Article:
Unpaid Court Fees Could Throw A Wrench Into Restoration Of Voting Rights For Felons In Florida
With Amendment 4 going into effect in less than a week, there are parts of the process of restoring the voting rights for convicted felons that appear to have not yet been considered, said incoming Democratic state Senator Jason Pizzo. He said it could potentially throw a wrench into the rights restoration process.
“In the exuberance and excitement to pass Amendment 4, what was lost was the provision that you must complete your sentence, and sentence means any restitution you owed to an individual or an entity, or court costs that you had outstanding,” said Pizzo, aformer Assistant State Attorney for Miami-Dade County.
Making the determination that court fees have been paid in full is left to the county Clerks of Courts offices, but those offices appear to not have been taking steps to prepare for the amendment going into effect, said Pizzo. Once implemented starting January 8, Amendment 4 will likely require those offices to validate court fees that have been paid off.
A letter written by Pizzo to Miami-Dade Clerk of Court Harvey Ruvin, dated December 18, 2018, brought up these issues. Court fees for old cases in particular -- stemming from felonies committed as far back as the 1970s or 60s -- are of particular concern, wrote Rizzo.
"Prior to Amendment 4, I can’t imagine it was contemplated that cases older than 5, 10 or even 15 years would see any substantial rush for payment on these costs,” he wrote.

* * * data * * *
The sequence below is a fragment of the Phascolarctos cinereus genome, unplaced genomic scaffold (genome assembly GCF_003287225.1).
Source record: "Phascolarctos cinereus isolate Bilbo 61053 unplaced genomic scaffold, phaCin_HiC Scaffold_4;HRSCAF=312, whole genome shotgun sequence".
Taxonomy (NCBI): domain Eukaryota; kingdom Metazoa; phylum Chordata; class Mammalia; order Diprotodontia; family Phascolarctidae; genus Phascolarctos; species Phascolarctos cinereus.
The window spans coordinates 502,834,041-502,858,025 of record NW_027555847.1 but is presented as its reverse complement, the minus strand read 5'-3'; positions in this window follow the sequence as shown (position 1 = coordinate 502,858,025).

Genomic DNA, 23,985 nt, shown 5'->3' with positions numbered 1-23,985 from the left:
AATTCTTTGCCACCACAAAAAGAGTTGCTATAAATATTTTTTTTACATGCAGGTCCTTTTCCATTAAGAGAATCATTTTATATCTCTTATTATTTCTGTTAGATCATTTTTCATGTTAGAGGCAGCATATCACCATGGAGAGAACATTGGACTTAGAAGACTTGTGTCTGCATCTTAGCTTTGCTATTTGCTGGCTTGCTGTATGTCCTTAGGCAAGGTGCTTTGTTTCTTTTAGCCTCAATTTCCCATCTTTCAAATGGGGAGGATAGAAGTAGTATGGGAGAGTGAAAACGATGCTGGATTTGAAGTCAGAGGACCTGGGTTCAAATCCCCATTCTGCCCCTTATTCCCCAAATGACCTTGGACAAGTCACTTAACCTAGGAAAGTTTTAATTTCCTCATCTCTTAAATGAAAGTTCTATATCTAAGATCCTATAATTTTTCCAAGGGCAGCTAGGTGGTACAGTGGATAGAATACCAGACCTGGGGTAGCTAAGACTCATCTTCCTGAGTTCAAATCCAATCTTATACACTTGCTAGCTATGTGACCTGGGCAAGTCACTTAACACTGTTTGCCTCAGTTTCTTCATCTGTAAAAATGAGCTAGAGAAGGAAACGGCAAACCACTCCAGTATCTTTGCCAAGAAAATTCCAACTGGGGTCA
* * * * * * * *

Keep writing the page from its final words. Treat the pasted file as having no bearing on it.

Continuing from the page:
In an interview, Pizzo said clerk of courts offices need to come up with a clear-cut determination for what fees are still expected to be paid, and what to do with debts that have been written off entirely or sold off to debt collectors for pennies on the dollar.
“I’m not arguing it’s an unfair cost to the ex-cons that want to get their rights restored, I’m just saying to be fair, this was like loaning somebody money 20 years ago and you never thought you were gonna get paid back,” said Pizzo. If anything, extremely old court fees that are paid moving forward should be written off as “found money” rather than used as a conditional basis for restoring voting rights, he said.
Requests for comment from Ruvin’s office did not receive any response. WLRN also contacted the Clerk of Court’s offices in Broward and Palm Beach Counties, but neither responded to specific inquiries about pending court fees.
Pizzo said clerks of court should come up with a statewide system for making sure each county has the same definitions for what fees are owed and what has been written off. If not, some counties might be more lenient and others could be more strict.
“It could present huge issues in terms of what’s fairness and what’s equitable,” said Pizzo. “On a county basis, on a state basis, and I’d like to see some continuity. You can’t have one system in Miami-Dade and a different system in Broward, it’s just unfair to each of these individuals.”
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